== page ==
In the interest of brevity it is observed that in the majority and dissenting opinions in Barr v. Matteo and in the footnotes attached there is a collation of all of the pertinent authorities upon this subject and we will only refer hereafter to a few of these *432 authorities to illustrate some particular point.
In our research we have concluded that the great weight of authority now recognizes no distinction between executive officials of government and judicial or legislative officials of government on this question of immunity, and this, for the reasons which we have heretofore alluded to, should be so. The complexities of modern day living and of government and the problems presented by our ever expanding population have altered many of the distinctions which were ancient concepts in the separation of powers so that today many of the functions of what were formerly legislative and judicial powers have been carried over into the executive branches. We note that in the decision of the district court of appeal under review the statement is made that "other states nevertheless continued to apply qualified privilege to executive officers." The district court cited five decisions in support of this pronouncement but we agree with the analysis of these decisions made in the brief of the county that such decisions do not support the pronouncement of the district court. Two dealt with the admittedly absolutely privileged acts of a legislative body. The Michigan case decided in 1925 related to the executive branch but apparently has been later overruled by Schlinkert v. Henderson. In another, only qualified privilege was claimed so the question of absolute privilege was neither presented nor discussed and the last case involved a letter from a mailman to a postmaster general concerning a local postmaster. It would be rather difficult to categorize a mailman in respect as a member of the executive branch of government.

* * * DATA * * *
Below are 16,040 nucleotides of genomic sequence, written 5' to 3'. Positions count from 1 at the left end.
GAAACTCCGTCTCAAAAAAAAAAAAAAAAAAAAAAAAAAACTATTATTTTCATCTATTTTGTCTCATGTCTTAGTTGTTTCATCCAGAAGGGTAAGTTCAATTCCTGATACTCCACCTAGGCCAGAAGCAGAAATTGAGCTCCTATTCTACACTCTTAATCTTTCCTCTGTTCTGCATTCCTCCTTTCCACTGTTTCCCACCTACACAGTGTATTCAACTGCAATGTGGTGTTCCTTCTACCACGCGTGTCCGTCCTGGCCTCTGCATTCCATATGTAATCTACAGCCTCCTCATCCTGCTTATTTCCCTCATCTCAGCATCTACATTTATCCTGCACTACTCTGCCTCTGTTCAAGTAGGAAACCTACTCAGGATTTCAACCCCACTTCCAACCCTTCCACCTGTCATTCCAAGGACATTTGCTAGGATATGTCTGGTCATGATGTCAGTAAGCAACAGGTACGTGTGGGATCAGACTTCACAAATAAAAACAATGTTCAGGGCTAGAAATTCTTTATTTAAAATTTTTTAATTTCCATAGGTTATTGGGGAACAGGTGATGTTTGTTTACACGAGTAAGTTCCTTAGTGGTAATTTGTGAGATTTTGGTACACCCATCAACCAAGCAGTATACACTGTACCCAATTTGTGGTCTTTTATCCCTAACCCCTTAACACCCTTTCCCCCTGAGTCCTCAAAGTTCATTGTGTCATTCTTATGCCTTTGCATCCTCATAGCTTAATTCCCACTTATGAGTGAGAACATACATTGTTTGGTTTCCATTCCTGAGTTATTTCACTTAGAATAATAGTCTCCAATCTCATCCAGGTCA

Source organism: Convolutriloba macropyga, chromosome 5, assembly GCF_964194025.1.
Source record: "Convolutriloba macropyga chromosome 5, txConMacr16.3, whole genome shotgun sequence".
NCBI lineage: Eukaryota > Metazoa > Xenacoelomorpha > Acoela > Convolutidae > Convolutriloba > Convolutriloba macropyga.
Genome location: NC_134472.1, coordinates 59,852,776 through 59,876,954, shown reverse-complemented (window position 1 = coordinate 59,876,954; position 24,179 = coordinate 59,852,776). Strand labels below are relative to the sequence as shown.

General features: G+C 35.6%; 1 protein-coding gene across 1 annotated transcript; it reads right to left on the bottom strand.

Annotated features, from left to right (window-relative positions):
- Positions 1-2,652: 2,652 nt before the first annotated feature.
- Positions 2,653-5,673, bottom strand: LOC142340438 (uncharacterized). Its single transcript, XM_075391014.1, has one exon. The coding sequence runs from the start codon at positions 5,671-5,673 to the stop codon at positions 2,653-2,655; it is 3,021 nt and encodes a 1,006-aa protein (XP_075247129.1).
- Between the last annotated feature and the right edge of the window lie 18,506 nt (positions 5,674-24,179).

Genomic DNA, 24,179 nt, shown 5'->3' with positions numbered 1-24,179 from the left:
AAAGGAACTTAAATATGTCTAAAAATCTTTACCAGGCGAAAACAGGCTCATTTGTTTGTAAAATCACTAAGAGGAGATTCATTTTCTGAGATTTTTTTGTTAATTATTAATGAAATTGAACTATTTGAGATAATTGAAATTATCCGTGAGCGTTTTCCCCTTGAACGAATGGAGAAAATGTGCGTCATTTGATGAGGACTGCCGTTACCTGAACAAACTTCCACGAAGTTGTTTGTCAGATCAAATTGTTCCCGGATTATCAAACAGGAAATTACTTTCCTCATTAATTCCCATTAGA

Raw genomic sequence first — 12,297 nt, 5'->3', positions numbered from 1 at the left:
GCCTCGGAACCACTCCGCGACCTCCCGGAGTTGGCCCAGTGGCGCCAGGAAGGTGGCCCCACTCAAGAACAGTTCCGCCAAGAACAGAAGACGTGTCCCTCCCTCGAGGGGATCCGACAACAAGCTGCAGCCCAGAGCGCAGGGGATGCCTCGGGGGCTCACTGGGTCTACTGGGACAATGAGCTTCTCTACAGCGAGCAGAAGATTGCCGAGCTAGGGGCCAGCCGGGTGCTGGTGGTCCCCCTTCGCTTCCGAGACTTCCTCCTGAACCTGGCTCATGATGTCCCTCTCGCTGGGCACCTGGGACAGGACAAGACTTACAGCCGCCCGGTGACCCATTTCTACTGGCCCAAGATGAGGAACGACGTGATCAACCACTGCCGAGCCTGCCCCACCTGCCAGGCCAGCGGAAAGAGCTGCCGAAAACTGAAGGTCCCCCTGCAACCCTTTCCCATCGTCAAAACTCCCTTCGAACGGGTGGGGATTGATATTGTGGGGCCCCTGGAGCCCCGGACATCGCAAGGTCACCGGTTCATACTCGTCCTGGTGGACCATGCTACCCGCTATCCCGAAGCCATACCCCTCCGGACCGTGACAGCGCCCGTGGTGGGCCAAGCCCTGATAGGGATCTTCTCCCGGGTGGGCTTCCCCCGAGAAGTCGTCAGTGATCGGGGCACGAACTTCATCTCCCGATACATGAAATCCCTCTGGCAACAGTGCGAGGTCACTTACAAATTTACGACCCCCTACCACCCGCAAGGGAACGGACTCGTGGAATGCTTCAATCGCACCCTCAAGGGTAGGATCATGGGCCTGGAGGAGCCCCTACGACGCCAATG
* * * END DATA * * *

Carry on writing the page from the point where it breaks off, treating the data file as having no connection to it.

We quote in the footnote decisions of many other states, law review articles and other authorities supporting the theory of absolute privilege to members of the executive branch.
As a concluding observation, were we to agree to the theory of qualified privilege it would make the courts an arbiter between men rather than between causes. It would place the litigant in the position in every case where defamatory statements were made by others than "high government officials" of having to institute suit to determine in the first instance whether he had a cause of action and then place the awesome responsibility upon the courts of determining whether they would allow a suit to be maintained against the particular individual sued. We think that there should be no distinction between the judicial, legislative and the executive branches of government so far as absolute privilege is concerned. If a distinction is to be made, as we have heretofore stated, it should be made by the legislative branch of government.
*433 In summary, we hold that executive officials of government are absolutely privileged as to defamatory publications made in connection with the performance of the duties and responsibilities of their office to the same extent as such absolute immunity is afforded to members of the legislative and judicial branches of government.
The decision of the district court of appeal is quashed and the cause remanded for further proceedings not inconsistent with the views herein expressed.
THORNAL, C.J., and THOMAS, O'CONNELL and HOBSON (Retired), JJ., concur.NOTES
 The case in the District Court of Appeal is reported in 175 So. 2d 568.
 Art. VIII, Sec. 11, Florida Constitution, F.S.A.
 Florida 1963, 153 So. 2d 822.
 In connection with the italicized language we observed:
"To the argument that such arbitrary power was never intended or, if intended, is violative of the Constitution of the State of Florida, we can only hold that, although it may be bad government, it is not unconstitutional because, at the behest of Dade County, the people of Florida approved the Amendment, supra, which granted the right to exercise such powers. * * *"
 Chatterton v. Secretary of State for India, 2 Q.B. 189. Gray, Private Wrongs of Public Servants, 47 Cal.L.Rev. 303, 20 Fla.Jur., Libel and Slander 66.